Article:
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Sara Grey "Boy She's A Daisy" Tradition Bearers LTCD1301

We are talking about musical magic here. Sara is able to weave spells with her wonderfully confident vibrato singing and the vibrant way in which her gentle frailing banjo compliments her singing. So she is one of the most convincing performers, but we have to add this to her unparalleled knowledge of and love of the English-speaking American tradition.

As usual Sara keeps things fairly simple, but she does use two very sensitive accompanists here. One is the English-based American fiddler Kate Lissauer and the other is the guitar of her son Kieron Means, himself well on the way to establishing a reputation as a superb performer of traditional song. As well as providing her with just the right sensitivity in their accompaniments, they join in some stunning harmonies in the refrain and chorus singing.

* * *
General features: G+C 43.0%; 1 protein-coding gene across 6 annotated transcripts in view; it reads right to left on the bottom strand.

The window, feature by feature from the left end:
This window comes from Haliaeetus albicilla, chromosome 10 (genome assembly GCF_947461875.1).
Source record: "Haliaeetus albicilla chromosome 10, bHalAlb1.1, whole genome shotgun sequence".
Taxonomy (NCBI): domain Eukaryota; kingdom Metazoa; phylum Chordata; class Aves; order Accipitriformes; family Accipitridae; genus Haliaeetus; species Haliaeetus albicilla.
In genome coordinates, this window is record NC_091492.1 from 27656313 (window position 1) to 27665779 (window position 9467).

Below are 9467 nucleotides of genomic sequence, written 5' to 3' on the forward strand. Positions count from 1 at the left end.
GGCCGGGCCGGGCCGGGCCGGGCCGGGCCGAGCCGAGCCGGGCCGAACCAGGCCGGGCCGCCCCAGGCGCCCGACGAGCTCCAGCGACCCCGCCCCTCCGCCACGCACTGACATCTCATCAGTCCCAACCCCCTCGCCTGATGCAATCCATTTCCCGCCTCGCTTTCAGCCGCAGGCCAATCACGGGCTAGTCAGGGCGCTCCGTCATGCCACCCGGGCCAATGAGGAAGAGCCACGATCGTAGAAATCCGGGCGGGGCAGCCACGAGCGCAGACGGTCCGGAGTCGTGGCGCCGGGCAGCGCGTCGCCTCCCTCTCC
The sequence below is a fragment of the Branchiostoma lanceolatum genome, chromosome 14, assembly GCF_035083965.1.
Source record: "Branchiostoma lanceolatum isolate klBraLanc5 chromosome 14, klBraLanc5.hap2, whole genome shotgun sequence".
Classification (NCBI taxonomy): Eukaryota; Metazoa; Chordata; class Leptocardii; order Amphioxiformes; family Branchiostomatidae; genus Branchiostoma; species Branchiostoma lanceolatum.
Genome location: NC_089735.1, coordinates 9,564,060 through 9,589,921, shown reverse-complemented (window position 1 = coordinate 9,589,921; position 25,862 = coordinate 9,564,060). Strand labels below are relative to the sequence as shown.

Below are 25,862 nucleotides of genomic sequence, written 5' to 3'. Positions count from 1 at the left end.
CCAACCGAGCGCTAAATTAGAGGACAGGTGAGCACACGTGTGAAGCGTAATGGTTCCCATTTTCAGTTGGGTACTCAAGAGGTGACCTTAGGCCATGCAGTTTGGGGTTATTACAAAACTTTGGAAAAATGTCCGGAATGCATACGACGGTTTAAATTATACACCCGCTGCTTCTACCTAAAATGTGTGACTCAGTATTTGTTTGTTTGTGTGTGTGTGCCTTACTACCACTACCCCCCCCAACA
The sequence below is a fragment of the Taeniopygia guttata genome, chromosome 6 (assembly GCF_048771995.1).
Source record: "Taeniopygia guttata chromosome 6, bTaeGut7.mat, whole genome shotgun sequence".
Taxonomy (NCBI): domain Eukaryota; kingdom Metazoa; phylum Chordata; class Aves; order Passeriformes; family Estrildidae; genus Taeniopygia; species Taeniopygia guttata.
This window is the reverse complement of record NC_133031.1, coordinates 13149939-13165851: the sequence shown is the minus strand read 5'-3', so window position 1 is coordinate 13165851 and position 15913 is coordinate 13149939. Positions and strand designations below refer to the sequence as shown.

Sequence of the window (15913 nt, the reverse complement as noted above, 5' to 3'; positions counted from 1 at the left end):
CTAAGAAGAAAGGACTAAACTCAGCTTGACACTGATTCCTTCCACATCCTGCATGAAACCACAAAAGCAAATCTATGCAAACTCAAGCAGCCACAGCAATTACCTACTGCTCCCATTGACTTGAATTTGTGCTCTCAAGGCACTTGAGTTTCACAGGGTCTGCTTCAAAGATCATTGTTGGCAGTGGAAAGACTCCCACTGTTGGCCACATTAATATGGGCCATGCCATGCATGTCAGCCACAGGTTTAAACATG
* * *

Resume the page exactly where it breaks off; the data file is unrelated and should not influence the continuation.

Sara's greatest performances over her long career have been of traditional ballads, but somehow she excels herself here and provides the best-recorded rendition of "The House Carpenter" that these ears have ever heard. Other highlights include her selection of war songs, particularly "Dear Honey". Struggling to find some less enthusiastic comments to balance this review - my reviews of Sara's album's always tend to the wildly enthusiastic - I could say that there are a few places where there is a little too much reverb on Sara's voice and given the empathy that the three musicians show in playing together, it would have enhanced the album to hear some dance tunes on fiddle and banjo. The conclusion would still have to be that this is a quite exceptional album by any standards.


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This album was reviewed in Issue 49 of The Living Tradition magazine.